In 2001 the NY Times published a lengthy article in the Travel section by the former Moscow bureau correspondent, Francis X. Clines. I like people who have X as a middle initial. I assume the X stands for Xavier, which is a really neat name. How many people call their kids Xavier these days?
The article was entitled, “An archipelago called Russian.”
It described the author’s experience learning Russian with his teacher, Boris Shekhtman. Boris, a native speaker of Russian, created a very unique method of teaching languages. He immediately gets students speaking at a native level by having them learn custom prepared pieces of conversational Russian. One such piece might serve as an introduction. I am Harold, I am an American. I am x years old. I live in y place which is not too far from z. Z, as you know, is….
What you have is a few minutes of a monologue spoken with native-level proficiency. The purpose of these islands, as Boris calls them, is to get the student speaking with native speakers.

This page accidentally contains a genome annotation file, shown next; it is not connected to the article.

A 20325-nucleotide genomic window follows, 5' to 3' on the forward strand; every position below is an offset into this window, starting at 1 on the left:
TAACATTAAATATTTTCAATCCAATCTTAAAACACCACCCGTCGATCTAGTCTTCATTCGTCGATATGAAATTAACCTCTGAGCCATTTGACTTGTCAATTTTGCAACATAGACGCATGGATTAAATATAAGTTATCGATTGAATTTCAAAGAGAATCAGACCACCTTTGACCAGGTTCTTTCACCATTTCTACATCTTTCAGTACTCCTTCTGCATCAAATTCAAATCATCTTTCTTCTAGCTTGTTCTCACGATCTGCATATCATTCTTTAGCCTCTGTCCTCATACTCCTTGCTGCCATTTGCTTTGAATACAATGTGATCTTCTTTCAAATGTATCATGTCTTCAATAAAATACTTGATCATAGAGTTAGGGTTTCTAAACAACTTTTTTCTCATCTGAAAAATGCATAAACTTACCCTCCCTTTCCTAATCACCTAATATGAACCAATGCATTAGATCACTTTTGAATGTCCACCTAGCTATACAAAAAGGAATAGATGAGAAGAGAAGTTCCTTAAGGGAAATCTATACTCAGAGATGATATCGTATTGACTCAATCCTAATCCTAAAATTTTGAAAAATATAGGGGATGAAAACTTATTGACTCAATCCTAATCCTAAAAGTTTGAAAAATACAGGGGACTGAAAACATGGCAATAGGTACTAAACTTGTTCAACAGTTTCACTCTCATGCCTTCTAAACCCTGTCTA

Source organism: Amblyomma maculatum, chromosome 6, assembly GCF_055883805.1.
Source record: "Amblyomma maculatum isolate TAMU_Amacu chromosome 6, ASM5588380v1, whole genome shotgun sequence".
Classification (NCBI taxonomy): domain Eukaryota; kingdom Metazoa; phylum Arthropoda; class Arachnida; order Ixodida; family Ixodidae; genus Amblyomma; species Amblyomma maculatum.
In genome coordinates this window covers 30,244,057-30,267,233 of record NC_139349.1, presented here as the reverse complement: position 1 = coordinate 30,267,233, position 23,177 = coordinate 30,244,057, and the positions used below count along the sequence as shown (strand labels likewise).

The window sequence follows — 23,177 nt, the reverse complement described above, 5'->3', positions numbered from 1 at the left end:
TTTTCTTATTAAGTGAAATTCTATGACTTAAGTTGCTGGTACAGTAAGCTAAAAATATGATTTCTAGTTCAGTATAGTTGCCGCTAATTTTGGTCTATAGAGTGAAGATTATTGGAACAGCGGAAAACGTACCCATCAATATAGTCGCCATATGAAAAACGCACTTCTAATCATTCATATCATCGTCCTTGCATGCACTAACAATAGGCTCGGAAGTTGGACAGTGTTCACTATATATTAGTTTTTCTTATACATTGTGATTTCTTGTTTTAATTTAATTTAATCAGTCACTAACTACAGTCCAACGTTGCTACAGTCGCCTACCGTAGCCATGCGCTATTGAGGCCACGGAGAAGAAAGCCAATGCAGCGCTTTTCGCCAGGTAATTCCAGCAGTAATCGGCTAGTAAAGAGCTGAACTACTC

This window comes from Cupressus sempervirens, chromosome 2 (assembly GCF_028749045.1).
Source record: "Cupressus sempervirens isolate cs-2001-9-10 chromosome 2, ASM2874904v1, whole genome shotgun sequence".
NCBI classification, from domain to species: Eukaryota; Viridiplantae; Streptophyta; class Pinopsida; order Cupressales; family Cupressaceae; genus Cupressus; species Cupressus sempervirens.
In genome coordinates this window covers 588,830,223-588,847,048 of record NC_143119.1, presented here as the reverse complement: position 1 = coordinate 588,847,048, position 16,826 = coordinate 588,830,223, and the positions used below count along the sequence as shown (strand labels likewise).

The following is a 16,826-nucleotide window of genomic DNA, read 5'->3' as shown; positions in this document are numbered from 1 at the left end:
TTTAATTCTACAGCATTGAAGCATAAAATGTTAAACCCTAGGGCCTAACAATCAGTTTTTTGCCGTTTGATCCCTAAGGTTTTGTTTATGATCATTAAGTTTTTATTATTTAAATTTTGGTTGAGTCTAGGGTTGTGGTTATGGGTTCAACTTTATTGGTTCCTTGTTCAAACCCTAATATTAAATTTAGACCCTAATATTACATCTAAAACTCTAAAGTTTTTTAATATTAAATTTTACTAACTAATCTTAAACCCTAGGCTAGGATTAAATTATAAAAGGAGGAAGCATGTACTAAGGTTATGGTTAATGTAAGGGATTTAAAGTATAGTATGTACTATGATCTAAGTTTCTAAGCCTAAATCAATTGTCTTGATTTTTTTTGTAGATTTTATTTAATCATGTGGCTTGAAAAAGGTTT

Often learners find it difficult to have conversations with native-speakers. The student has a very limited vocabulary, understanding of grammar and poor conversational skills in the foreign language. Most native-speakers sense that the student is floundering and this makes them uncomfortable. And, frankly, how long can one speak about such topics as one’s age or name?
What Shekhtman has done is to create a way to allow a beginning student to immediately engage a native-speaker in a dialogue of mutual interest.
I have been studying with Boris now for a few weeks and the results are very encouraging.
He is a truly remarkable teacher; one of a kind.
I hope to write more about my experiences with Boris Shekhtman in future posts.